In this message lies the key to our present problems as a nation and as individuals. In this Dharma lies our passage to the change we seek; in it lies our highest creativity and originality, our noblest living and our greatest victory.

Our present times are those of mismatch, duality, excess and superficiality. We have long forgotten the habit of Dharma! We have sailed far from the reign of the Shakti! But in every crisis it is in the Vedas that we have found our guiding light. The triple formula of Satyam-Ritam-Brihat, the True, the Right, the Vast, holds true even today, if only we could reapply it to our modern variables! Only then we shall be empowered to initiate the change we seek. Until then all is a futile circling.
Dharma, according to Sri Aurobindo, is the crucial link between man’s animal tendencies and his higher divine possibilities. It is the ordering, fulfilling, training and uplifting of all that is lower and unbridled in him, in order to make it ready for a higher order. This law or Dharma varies and assumes freer lines as it rises in the ladder of evolution and type. Dharma is not a creed or a cult, “it is the right law of functioning of life in all its parts. The tendency of man to seek after a just and perfect law of his living finds its justification in the Dharma.”(SABCL, Vol. 14, p. 104)

Sri Aurobindo invites us to turn to this Dharma once again. He reinterprets and revisits its relevance to our crumbling modernity. He offers to us, through a grand synthesis of the past and the future, the victorious crown that this Dharma shall reinstate in our life and nation. He foresees that it is only our adherence to such a grand and unifying Dharma that can save us.
The Difficulty

Given the sheer vastness of India’s cultural diversity and the difficulties of the human nature, the agenda of an Indian Nation cannot be a thing straight and simple. It poses a complex problem for any aspiration of unity whether political, physical or psychological. Obviously such an Indian confederation must attempt a unity on all three levels for it to be lasting and real. What are the crucial guidelines and principles amidst the plethora of do’s and don’ts of modern India that will actually work in our times? Sri Aurobindo’s life, and the vision he works out through it, give clear directions in this regard and it appears possible to build a rich and feasible structure of ideology and practice for Indian Nationalism by reading into its core significance and putting together under a common penumbra its key elements.

Sri Aurobindo saw the difficulty of such an endeavour but he also saw through the secret of its possibility. To those who argued against a cultural solidarity for India as an impossible thing, he answered with certitude, “One might just as well say that different chemical elements cannot combine into a single substance as that different races cannot combine into a single nation”. (SABCL, Vol. 1, p.526)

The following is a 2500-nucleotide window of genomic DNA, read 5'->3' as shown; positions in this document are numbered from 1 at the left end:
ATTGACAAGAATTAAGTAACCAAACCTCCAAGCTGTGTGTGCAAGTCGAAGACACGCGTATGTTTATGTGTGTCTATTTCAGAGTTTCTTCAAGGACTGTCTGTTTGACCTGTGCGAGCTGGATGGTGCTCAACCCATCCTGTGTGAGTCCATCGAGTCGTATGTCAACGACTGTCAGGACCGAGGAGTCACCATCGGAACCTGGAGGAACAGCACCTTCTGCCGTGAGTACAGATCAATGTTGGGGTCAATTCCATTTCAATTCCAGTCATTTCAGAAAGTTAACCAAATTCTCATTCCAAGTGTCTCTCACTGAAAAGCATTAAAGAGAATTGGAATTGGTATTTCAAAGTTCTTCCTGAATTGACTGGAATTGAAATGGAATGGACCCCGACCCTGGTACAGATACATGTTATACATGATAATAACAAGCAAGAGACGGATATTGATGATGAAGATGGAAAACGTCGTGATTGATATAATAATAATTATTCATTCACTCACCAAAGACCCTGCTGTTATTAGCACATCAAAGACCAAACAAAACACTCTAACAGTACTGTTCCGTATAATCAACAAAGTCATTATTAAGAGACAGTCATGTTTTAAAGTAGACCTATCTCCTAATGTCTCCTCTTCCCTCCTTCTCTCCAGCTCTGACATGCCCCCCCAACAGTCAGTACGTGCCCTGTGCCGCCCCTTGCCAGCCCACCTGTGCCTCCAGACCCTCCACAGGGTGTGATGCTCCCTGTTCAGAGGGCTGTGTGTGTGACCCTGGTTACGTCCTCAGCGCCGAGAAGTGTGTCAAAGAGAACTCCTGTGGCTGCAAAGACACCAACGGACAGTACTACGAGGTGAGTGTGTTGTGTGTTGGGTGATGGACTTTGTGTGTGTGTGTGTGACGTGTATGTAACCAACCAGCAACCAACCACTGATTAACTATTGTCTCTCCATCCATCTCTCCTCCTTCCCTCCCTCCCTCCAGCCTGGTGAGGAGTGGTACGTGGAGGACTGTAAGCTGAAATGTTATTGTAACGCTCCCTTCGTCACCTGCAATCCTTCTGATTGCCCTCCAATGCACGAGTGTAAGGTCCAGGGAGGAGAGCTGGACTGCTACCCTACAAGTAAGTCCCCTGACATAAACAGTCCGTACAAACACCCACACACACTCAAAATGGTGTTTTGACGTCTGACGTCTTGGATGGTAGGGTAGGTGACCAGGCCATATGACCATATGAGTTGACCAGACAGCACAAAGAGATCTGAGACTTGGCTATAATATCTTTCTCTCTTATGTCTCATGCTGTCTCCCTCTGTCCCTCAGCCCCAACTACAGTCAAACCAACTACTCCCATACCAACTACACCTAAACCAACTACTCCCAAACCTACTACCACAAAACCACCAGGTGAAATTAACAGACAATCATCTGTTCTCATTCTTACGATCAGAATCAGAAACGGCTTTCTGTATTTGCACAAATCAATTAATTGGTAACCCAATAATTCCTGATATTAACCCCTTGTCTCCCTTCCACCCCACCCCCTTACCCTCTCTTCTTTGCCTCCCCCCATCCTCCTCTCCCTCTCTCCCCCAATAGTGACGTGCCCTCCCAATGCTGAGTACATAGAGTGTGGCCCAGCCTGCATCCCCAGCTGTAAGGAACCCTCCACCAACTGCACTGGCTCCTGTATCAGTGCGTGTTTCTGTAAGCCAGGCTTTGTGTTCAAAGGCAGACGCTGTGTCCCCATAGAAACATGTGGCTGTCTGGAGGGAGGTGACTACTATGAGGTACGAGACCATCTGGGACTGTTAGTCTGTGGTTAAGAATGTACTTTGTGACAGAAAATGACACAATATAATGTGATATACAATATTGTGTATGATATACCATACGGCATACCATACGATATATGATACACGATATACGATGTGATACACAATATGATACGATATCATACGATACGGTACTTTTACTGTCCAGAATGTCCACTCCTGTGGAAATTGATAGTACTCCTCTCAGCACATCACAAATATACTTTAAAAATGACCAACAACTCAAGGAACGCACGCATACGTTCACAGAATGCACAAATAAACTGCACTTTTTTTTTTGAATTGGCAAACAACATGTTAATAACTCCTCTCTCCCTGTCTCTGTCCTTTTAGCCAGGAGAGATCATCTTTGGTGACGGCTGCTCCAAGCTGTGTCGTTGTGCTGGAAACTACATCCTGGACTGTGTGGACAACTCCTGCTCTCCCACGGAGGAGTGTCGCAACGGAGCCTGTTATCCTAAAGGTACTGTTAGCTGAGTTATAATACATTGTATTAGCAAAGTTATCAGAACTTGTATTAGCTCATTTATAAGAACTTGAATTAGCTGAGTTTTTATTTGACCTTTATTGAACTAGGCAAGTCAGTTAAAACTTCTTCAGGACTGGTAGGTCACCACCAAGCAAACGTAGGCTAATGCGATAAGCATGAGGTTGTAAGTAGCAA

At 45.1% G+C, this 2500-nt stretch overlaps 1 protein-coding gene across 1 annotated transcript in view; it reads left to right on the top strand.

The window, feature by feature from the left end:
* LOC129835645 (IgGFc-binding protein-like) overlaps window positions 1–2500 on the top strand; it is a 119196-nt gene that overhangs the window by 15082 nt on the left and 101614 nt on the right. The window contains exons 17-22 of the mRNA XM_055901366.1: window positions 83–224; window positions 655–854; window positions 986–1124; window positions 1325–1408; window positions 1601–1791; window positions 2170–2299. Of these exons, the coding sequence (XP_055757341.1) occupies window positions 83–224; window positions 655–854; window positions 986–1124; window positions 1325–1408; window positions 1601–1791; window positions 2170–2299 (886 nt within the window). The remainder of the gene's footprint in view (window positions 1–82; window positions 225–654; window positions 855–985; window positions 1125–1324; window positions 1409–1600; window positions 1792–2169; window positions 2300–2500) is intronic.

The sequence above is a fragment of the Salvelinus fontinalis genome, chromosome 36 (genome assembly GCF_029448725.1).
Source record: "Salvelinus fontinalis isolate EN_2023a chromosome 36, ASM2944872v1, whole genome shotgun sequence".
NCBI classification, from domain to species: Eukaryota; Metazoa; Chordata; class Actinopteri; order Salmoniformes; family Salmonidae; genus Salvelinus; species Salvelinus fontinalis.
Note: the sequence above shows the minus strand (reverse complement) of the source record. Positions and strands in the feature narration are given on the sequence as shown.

The Sanatan Dharma

Sri Aurobindo defines culture as being the harmonious building of life and its activities around the highest conception of Truth envisaged by its people. The Indian Culture always sought to live for and by the Spirit. The aim of her Dharma in every age and in every activity of life was to secure this highest interest of the Spirit.

In ancient India Dharma was a living thing; its scope of action was all pervasive and all inclusive. Right from the Vedic times to the Upanishadic and later to the age of the Shastra and Purana, Dharma was clearly formulated and expressed according to the development of the people and their capacity to grasp the truth; it was made accessible through education and implemented at every stage of life with a joyous sense of duty and pride as the one thing important. There was the individual Dharma, the family Dharma, the clan Dharma, the Dharma of the king, the Dharma of the different stages of life right from childhood to youth and old age; there was the Dharma of crisis and the Dharma of mundane-ness. Dharma gave dignity to life. It brought people together; it was vast and differentiated at the same time. It was founded on the perception that there is but One Supreme Reality that expresses itself in the many and which seeks to be realized once again in the earthly life of the many through innumerable paths and means. It is this solidity of vision that gave the Indian Dharma its strength, resilience, flexibility and all pervasiveness.

It is to this universal and unanimous Dharma that the rishis gave the name Sanatan Dharma, the eternal and original Dharma, the Dharma that embraces and tolerates all Dharmas for each is a unique path to the Supreme. This global Dharma is the only religion India has, the only truth she abides by and attempts to recreate in all her vast history and in all her present strivings. No matter how distorted and forgotten it may have become today it is only this that wants to be rediscovered in this entire crisis.